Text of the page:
11. 1. Open index.html. 2. Open the Behaviors panel by choosing the Behaviors option from the Window menu. 3. Choose the tag from the Tag Selector and choose the Check Browser option located within the ~Deprecated submenu in the Add Behavior list within the Behaviors panel. The Check Browser dialog appears. 4. In the dialog, enter the value 4.7 (the version that you should be using) into the Netscape Navigator Version text box. Also select the Stay on This Page option from the Otherwise menu. Because Internet Explorer 4 can display the AP Elements page just fine, select the Stay on This Page option from both Internet Explorer menus. Also select the Stay on This Page option from the Other Browser menu. Finally, type the index_netscape.html path in the URL text box. 5. Because most other browsers can also display AP Elements, choose the Stay on This Page option from the Other browsers menu as well. When you finish, the Check Browser dialog resembles Figure 7.20. Figure 7.20. Configure the Check Browser behavior so that users visiting your site using Netscape 4 browsers are automatically redirected to the correct page. [View full size image] 6. Click OK. With the CSS-based page still open, try to preview your page in Netscape 4. Notice that you are automatically redirected to the index_netscape.html page. Note Obviously, if this were a full site with numerous pages, you'd want to convert all of the pages and links within the site.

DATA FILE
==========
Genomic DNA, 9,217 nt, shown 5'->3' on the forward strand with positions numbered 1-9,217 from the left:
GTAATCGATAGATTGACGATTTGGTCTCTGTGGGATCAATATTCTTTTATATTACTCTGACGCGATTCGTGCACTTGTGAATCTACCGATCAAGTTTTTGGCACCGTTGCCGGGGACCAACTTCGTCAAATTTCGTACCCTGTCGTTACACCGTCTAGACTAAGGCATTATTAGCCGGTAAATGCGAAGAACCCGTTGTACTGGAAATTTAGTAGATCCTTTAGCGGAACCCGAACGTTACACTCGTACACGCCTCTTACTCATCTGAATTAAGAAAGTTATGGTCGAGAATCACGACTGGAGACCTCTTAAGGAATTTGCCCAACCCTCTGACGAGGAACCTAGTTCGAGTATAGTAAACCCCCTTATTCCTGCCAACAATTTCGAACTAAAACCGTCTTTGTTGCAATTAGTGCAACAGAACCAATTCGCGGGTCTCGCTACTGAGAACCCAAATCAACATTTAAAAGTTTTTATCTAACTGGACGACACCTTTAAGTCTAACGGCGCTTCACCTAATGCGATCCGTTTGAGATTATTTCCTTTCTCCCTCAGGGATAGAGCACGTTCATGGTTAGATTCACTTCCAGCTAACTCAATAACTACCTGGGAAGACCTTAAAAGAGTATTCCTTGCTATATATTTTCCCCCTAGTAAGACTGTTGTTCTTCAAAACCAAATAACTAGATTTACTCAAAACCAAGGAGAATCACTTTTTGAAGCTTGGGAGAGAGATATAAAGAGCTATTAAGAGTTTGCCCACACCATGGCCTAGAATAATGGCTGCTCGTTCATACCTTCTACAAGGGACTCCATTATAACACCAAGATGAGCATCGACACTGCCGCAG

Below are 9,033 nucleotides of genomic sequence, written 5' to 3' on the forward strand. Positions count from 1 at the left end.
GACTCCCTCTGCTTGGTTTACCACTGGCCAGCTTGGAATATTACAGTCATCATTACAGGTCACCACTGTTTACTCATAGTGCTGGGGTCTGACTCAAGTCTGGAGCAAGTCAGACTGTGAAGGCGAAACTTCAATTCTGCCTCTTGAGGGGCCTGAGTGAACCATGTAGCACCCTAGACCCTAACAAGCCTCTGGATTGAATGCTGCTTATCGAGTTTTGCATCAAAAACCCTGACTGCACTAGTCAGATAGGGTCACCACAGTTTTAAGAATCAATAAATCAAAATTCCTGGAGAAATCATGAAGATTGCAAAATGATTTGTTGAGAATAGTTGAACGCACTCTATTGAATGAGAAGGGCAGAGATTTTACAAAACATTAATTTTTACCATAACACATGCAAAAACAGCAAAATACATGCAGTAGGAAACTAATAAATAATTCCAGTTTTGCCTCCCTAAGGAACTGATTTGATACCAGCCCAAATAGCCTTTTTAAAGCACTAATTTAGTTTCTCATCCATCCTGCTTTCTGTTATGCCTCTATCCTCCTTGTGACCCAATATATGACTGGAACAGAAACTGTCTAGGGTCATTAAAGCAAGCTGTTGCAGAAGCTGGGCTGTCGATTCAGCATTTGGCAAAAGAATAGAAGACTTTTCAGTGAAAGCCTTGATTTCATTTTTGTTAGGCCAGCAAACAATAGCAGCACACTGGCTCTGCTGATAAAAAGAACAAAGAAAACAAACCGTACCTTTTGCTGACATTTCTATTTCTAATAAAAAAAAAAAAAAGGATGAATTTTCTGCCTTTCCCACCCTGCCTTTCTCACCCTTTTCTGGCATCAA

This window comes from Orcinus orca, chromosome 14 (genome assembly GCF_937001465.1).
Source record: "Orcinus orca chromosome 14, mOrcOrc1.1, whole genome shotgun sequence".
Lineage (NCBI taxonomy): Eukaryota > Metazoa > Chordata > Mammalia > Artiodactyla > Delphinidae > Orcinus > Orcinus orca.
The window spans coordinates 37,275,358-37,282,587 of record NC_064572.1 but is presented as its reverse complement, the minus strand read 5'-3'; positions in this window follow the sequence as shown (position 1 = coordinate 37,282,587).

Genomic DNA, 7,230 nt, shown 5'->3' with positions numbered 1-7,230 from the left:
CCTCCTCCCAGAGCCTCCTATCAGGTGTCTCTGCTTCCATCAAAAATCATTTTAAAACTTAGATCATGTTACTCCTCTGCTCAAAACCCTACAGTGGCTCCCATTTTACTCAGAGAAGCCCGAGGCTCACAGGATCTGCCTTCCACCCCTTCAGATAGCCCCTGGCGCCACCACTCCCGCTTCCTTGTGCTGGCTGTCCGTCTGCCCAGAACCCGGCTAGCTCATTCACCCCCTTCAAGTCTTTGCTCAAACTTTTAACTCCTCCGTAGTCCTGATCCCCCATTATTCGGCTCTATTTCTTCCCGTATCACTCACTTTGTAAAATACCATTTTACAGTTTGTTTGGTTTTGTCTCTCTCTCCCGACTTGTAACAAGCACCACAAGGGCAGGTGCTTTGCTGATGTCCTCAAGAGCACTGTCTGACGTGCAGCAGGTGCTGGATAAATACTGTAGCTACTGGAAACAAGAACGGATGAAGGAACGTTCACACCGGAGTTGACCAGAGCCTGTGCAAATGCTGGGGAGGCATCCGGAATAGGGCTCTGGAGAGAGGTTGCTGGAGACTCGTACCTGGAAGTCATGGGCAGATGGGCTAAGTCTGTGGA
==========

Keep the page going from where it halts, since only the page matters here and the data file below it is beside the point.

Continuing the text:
12. Built-In CSS Page Layouts One of the hottest web-development techniques is the process of laying out web page structures using CSS instead of traditional HTML-based methods such as tables or frames. As the Web evolves, so too does the process of creating web pages. Therefore, tables are viewed as an archaic method of page structuring. As a web developer you should be aware of that fact and begin learning and integrating standards-compliant methods into your site designs. In the previous few sections we began to do just that. As you might recall, you looked at ways of building web pages that rely on CSS for the positioning and structuring of web pages. What little HTML we used was meant purely for integrating CSS rules or for adding imagery and media elements to your pages. As you might also recall, the learning curve for creating standards-compliant CSS page designs is relatively higher as compared to tables or frames. To help you along, Dreamweaver CS3 integrates a collection of carefully crafted and comment-rich CSS Page Layouts. This section will get you up to speed with Dreamweaver's CSS page layouts. As you'll see, working with CSS-based structuring techniques has never been easier—thanks to this new collection of page layouts. To build a new web page based on prestructured CSS-based layout, start by selecting File, New. The New Document dialog appears. Select the HTML option from the Blank Page category. Up to this point in the book we've usually selected the option from the Layout list and clicked Create. This time, however, take a closer look at the additional options within the list. As you can see from Figure 7.21, additional prebuilt CSS-structured options exist. Figure 7.21. Choose from a list of prebuilt CSS-structured page layouts. [View full size image] Numerous options exist within this dialog for creating and handling the CSS that results, including the following: Layout— The Layout list contains 32 prebuilt CSS-structured layouts for you to use. For our purposes, select the 2 column elastic, left sidebar, header and footer option. Preview— The previous window displays an iconic representation of the selection you make from the Layout list. This preview is a rough approximation of what your design will be structured around.